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January 2008

From Hollywood to Bay Street: Success is Defined By The Story You Tell

Writers1Recently I purchased a book called "The 101 Habits of Highly Successful Screenwriters." The book is different from others in its genre as it doesn't just look at what highly successful people DO, it digs deeper and looks at how they THINK.

What's striking about the content in the book is its similarities to challenges found in the business world. Whether you're an aspiring screenwriter, entrepreneur or corporate CEO, your challenges are quite similar. At some point in your career, success will depend on how well you can sell your story to people prepared to buy it.

David Brown, a Hollywood producer, says that "Nothing counts as much as the story, because it is the story that will attract the director, the actors, the studio, the money. The story is the thing." It's the same in business. If you're the CEO of a public company, you better have a compelling and engaging story to attract shareholders and investors. Money begets money, and one way to get it is to have a good story. People tend to gather around a good idea, so make your story compelling and find an innovative way to help solve someone else's problem. Make yourself indispensible and they won't be able to get enough of you.

From the glitz and glam of Hollywood to the driven financial core of Bay Street, success is defined by the story you tell. You have to have something of importance to say, something that's different and cuts through the clutter. You have to tell your story in an engaging way, and develop nerves of steel and dogged determination to be sure your story is heard by the right people, at the right time. Your career will be full of rejection, but successful people are able to take that criticism and constructively use it to get their own story heard.

So take your talent, and hone it through intense dedication to your craft. Feed your passion, and develop the skills needed to effectively present and sell ideas to people who can benefit most from those ideas.

Don't give up. The world is waiting for a good story. Let yours be the one everyone starts talking about and your world will open up in ways you never dreamed possible.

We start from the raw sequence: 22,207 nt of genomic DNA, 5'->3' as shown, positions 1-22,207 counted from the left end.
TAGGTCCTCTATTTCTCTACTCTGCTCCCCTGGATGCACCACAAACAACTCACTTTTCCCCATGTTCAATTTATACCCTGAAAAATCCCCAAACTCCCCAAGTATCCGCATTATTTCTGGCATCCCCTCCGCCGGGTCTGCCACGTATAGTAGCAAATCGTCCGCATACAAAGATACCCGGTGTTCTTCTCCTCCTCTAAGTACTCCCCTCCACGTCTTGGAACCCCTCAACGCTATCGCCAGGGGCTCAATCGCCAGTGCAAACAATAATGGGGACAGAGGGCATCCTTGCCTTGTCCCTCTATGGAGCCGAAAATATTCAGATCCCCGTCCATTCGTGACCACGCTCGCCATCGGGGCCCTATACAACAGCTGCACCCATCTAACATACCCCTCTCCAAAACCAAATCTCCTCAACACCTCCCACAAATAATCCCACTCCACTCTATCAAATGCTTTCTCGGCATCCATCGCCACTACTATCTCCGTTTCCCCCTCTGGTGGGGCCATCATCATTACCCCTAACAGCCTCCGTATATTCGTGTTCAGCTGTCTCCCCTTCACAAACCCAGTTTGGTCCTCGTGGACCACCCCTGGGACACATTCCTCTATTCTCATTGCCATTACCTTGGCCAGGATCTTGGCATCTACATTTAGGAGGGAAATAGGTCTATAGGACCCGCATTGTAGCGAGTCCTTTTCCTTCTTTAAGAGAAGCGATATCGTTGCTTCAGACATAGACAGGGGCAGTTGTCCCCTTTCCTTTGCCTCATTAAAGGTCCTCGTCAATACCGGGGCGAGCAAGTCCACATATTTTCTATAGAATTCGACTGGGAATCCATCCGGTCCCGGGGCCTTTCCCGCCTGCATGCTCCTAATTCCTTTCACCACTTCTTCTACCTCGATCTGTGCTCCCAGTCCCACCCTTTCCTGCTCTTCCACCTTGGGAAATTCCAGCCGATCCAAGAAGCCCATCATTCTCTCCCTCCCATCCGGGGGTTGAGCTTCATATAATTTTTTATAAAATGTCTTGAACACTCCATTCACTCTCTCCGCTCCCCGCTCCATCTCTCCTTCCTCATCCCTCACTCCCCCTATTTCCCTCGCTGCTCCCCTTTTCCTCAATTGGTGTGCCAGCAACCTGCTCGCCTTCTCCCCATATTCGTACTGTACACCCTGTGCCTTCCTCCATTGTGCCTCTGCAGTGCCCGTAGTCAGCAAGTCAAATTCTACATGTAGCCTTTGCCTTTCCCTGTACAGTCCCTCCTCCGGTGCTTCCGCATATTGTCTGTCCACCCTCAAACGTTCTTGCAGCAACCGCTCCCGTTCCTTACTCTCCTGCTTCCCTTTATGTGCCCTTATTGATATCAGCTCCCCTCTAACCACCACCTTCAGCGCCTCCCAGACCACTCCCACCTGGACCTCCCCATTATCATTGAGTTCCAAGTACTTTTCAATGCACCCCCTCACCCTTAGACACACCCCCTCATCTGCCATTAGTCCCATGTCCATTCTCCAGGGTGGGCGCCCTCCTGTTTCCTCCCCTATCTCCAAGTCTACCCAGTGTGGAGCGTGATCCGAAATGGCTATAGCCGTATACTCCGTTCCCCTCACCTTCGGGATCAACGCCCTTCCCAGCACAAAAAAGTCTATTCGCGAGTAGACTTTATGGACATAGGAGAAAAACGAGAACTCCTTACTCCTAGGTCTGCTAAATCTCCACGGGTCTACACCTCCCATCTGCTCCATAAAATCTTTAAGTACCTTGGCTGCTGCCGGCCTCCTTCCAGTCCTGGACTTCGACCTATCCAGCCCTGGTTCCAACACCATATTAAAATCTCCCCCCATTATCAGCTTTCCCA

What other similarities do you see between the challenges faced by people in creative industries - and those faced by people who work in the corporate world? Do you think all successful people share the same traits? If so, which ones?

Negroponte's XO Computer: Why Simplicity Can Be A Good Thing

Xo_intro_v2_8By now you've probably heard of MIT Media Lab co-founder Nicholas Negroponte's $100 XO laptop computer. Negroponte is part of the One Laptop Per Child Foundation whose mission it is to : "stimulate local grassroots initiatives designed to enhance and sustain over time the effectiveness of laptops as learning tools for children living in lesser-developed countries."

The raison-d'etre of OLPCF's initiative and brainchild of Negroponte's initative is the XO laptop - a $100 (or so) laptop built to the needs, interests, climate and culture of children in developing countries. At first glance, it's pretty amazing to see so much technology jammed into such a small and inexpensive machine. The laptop offers some pretty cool features that allow kids to use it in some pretty harsh climates (the keyboard is waterproof and the casing designed to withold dust), as well as technological features such as a 360 degree hinge that allows the XO to be converted into a tablet for eBook applications.

Besides the ingenuity behind Negroponte's initiative, what's perhaps more interesting is the laptop's focus on simplicity. Ryan Bigge, in a recent Toronto Star article called "Road-testing the $100 laptop's 'appropriate technology", states " an era where the all-in-one gadget rules, sometimes the few-in-one device isn't such a bad thing...we all want to be part of the technological conversation. But sometimes, being a "smartperson" means recognizing that the multiple options of flashy smartphones and laptops actually makes it more difficult to communicate."

How true. Many say that technology makes it easier for us to become part of the conversation, but is the increased focus on splash and gadgetry drowning out what technology was supposed to help us with in the first place? When was the last time you walked into a phone store and were able to find a phone that allowed you to JUST make a phone call? As Bigge's suggests, at some point, is the focus on technological features working against what they were supposed to do in the first place - and that's communicate something to someone - somewhere?

Time will tell what happens to Negroponte's $100 invention. But it makes me wonder whether, at some point, the design of technology will outlive its usefulness. Once the gadgetry outlives its initial period of usefulness and excitement, things will revert back to more simplistic technology. I call this the "law of diminishing usefulness." The law is impacted by two things -the time it takes for the initial excitement phase surrounding a product to diminish and the degree of usefulness a product is able to keep in meeting its owners initial purpose and intention.

At some point, what we'll need are just computers that can help us write, research, and communicate with each other more effectively, so we can do what human beings have done for centuries - communicate with each other through words and stories.

Do you think technology is getting too complicated? What is the prime purpose of having technology in your life? How could technology be better designed so we could get more joy out of using it?

Why I've Always Wanted to Work for Pixar

Nav_about_charEver since I can remember, I've always loved animation. There's something about the ability of a drawing or computer generated image to make me laugh or cry that's pretty powerful. Years ago (before the onset of animation graphics), I took an animation course at a local college. I loved the idea of dreaming up imaginative characters and placing them in some sort of plot. The task was reminiscent of what I thought movie directors or screenwriters would go through - develop engaging stories used to inspire an audience.